Alex Ovechkin’s situation is not as simple as “Putin is my president”
Ovechkin’s legacy as a goalscorer is forever secure and, in the wake of the 36-year-old’s ninth 50-goal season, it even continues to grow. With the Capitals’ fourth straight first-round outing in the playoffs, its legacy of team success is on pause at best. As he returns to Russia to reunite with his young family, his off-ice legacy grows more complicated by the day.
Why does he not forcefully denounce what Russia is doing in Ukraine?
“I’ve said it before,” Ovechkin told me in a brief exchange on Sunday. ” I have already said it. What else can I say?”
What he said in February, shortly after Russian forces invaded Ukraine, included this: “Please no more war. It doesn’t matter who is at war – Russia, Ukraine, different countries. I think we live in a world, like, we have to live in peace and in a big world.
A beautiful feeling. But Ovechkin also said this about Putin: “He’s my president, but… I don’t do politics.”
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So I asked him on Sunday: Can you understand, given the horrifying situation in Ukraine, why people would want you to take a stronger stance against Putin?
“He’s my president, isn’t he?” said Ovechkin. “I’m Russian. What else can I say?”
If he is not double down it’s definitely not support down. Is it his choice based on his beliefs? It’s hard to know.
Here is what we To do Know: In 2017, Ovechkin put his name and face on an online social movement to support Putin in the (mock) Russian elections the following year. His Instagram account still features a photo of a smiling Ovechkin alongside his autocratic leader. Ovechkin’s parents are deeply rooted in the Russian athletic machine, his mother is a former Olympic basketball player and official of a powerful Moscow club. His wife and two young boys are in Russia.
And there are people close to Ovechkin who suspect there could be ramifications for the Capitals captain if he even appeared to speak out against Putin and his heinous actions.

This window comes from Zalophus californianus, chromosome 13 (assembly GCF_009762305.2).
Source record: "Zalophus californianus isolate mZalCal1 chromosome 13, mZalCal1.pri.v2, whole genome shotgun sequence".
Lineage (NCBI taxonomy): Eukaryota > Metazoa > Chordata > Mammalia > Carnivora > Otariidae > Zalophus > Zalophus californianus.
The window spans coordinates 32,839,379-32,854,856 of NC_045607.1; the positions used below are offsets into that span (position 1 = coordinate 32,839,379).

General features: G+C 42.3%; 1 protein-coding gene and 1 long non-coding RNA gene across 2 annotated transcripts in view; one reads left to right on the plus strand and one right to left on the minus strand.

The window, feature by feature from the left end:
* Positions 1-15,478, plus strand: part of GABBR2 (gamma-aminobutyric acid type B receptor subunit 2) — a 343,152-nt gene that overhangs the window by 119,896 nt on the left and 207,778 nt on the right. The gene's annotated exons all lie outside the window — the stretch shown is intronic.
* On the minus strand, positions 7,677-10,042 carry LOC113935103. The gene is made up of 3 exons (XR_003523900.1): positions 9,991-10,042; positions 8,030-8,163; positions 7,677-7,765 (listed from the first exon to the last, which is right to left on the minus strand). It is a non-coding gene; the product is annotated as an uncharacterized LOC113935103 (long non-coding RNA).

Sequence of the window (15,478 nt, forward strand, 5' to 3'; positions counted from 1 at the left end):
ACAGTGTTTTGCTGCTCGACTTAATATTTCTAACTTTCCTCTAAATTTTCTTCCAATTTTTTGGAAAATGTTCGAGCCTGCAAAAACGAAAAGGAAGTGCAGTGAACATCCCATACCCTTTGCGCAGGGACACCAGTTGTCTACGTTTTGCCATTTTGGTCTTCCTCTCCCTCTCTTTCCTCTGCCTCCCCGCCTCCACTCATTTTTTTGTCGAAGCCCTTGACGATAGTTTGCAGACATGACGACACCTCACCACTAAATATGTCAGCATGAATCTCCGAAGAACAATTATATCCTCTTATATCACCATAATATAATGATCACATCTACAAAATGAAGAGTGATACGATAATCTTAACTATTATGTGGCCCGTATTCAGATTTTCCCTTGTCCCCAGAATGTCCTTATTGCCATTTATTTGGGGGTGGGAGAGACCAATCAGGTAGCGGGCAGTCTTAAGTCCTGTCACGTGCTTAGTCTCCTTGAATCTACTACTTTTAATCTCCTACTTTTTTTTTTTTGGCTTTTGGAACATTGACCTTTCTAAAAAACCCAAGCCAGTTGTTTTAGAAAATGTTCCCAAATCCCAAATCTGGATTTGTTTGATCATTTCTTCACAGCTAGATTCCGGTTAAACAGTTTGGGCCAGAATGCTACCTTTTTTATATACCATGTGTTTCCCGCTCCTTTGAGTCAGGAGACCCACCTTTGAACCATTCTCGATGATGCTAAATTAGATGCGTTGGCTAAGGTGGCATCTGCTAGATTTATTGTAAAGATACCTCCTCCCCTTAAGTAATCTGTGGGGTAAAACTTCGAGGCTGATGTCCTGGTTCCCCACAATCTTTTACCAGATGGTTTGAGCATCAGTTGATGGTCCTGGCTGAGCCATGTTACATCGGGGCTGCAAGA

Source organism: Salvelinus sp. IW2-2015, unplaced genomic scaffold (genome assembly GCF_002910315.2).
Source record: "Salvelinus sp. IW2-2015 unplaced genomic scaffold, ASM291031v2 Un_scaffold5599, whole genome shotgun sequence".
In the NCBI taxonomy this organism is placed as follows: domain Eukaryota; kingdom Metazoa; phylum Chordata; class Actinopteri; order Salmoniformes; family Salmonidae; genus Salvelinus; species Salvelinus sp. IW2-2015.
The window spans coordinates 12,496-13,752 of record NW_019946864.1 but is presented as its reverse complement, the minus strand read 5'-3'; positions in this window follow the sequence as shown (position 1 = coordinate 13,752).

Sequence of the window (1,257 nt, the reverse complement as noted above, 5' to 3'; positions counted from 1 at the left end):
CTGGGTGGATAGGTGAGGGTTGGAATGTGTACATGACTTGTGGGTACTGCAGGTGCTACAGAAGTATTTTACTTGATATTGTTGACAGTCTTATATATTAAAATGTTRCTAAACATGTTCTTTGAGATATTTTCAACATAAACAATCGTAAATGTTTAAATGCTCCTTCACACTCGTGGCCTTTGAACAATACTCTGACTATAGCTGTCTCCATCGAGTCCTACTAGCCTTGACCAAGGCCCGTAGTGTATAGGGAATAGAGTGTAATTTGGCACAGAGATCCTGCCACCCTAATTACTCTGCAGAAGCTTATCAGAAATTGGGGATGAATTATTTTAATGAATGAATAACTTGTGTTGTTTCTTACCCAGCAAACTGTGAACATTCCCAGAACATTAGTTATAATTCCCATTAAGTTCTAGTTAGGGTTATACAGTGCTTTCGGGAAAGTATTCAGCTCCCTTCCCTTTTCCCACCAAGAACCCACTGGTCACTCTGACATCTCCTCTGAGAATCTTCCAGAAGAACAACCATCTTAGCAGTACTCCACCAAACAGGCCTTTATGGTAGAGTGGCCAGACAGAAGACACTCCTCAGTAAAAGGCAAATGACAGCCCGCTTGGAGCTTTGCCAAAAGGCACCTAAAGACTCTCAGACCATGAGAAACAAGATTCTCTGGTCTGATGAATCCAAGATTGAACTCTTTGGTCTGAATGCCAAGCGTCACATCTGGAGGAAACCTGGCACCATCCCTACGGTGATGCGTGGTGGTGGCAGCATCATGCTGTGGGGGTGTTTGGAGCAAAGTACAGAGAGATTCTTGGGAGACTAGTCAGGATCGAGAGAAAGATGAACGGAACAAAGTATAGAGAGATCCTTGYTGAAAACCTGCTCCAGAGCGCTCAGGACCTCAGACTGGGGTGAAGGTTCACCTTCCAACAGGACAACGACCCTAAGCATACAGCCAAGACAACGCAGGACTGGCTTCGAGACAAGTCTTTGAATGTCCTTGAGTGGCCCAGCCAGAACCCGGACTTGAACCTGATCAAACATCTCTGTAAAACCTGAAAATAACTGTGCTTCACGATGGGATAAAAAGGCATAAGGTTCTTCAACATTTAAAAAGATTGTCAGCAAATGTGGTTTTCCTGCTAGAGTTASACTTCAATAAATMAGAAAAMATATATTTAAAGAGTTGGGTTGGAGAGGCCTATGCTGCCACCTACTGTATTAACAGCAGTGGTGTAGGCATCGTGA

“That rings true,” said Brian Whitmore, nonresident senior fellow at the Atlantic Council’s Eurasia Center and assistant professor at the University of Texas at Arlington. “This regime is ruthless and Putin has been very vindictive. Ovechkin’s family is in Russia, which could make them vulnerable. All Russian athletes are in a very compromised position if they speak out.
Still, keep the avatar?
“It was a missed opportunity,” said Whitmore, who also hosts a weekly Russian affairs podcast called “The Power Vertical.” “His voice means something. Russian athletes in the United States, their voices mean something. I know a lot of Russians in different professions who express themselves very actively.
For anyone who wants to separate sport and unbridled aggression towards another country, it is too late. Wimbledon has banned Russian and Belarus players, leaving second Daniil Medvedev out of the grass courts for now. Evgeny Rylov, an Olympic gold medalist swimmer, was suspended for nine months and lost his sponsorship contract with Speedo after taking part in a Russian rally wearing a jacket emblazoned with the letter ‘Z’ – a symbol of support for the Russian operation. Putin’s actions have affected Russian athletes in all sports, but the NHL has backed its players. “We also remain concerned about the well-being of Russian players, who play in the NHL on behalf of their NHL clubs, not on behalf of Russia,” the league said in a February statement. “We understand that they and their families are placed in an extremely difficult position.”